Nearly three months on from crashing out of the Tour de France, Mark Cavendish (Omega Pharma-QuickStep) says that he is still feeling the after effects. Cavendish was forced to leave the Tour de France on day one, when he crashed heavily during the sprint into Harrogate. He was later diagnosed with a dislocated AC-joint.
“My shoulder’s not going to be all right for a few months yet,” he said in an interview with the Telegraph newspaper. “It still gives me a bit of gyp. I can’t lift too big a weight, which is going to be a bit of a problem this winter, but not too much.”
After the crash, Cavendish was able to get back on his bike – although after quite some time – and ride to the team bus. It quickly became apparent that he wouldn’t be able to carry on however. “As I went to get an X-ray, I took my skin suit off and the shoulder blade was sticking up, so I kind of knew something was wrong.”
Cavendish stuck around to talk to the media the following morning, but was quickly whisked off before having an operation on his shoulder a few days later. It would be the first time in seven years that he would have to watch the Tour de France from home.
“I really missed the Tour. I’ve done it every year since I turned pro in 2007. I don’t want to miss it again. If anything, this year has given me the inspiration to keep going as long as possible. You could say this year has pushed my career on a few more years.”
Unable to sit still for long however, Cavendish was back on the home trainer within two weeks of his crash. He made his return to racing another couple of weeks after that, at the beginning of August in the Tour de l’Ain. As he tries to find his form again, Cavendish has been put into the role of domestique and lead-out man. He helped deliver Gianni Meersman to a stage win at the Tour de l’Ain and supported Michal Kwiatkowski’s bid for yellow at the Tour of Britain.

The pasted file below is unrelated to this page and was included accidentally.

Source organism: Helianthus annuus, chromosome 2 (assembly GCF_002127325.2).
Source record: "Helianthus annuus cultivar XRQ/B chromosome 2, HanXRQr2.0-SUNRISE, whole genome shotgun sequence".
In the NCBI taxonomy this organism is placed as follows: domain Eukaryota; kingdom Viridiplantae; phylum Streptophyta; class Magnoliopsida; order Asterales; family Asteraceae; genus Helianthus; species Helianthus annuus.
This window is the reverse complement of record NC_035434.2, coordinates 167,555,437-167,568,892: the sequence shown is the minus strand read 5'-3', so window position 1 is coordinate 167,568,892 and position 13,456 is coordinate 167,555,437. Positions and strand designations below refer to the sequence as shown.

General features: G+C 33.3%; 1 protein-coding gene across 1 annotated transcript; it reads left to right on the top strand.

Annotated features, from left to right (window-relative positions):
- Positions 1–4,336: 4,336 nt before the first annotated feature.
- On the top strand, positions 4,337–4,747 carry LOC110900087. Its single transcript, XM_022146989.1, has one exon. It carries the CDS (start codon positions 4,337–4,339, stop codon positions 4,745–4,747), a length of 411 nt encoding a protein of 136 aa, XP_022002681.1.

Recovering from the shoulder injury has been tough on Cavendish, but he is pragmatic about his situation. “What you have to remember it’s not like a computer game where if you crash out you start again next time. I had a grade four shoulder separation just a couple of months ago,” he explained.
“I didn’t watch my crash for a while, I didn’t want to see it. In the past it would have been the end of my world. But my daughter, Delilah, she’s 2½, she put me right. She had this little nurse’s outfit, had the stethoscope out, wearing it the wrong way round over her head, and was going ‘daddy better’. I guarantee I recovered two weeks quicker because of that.”
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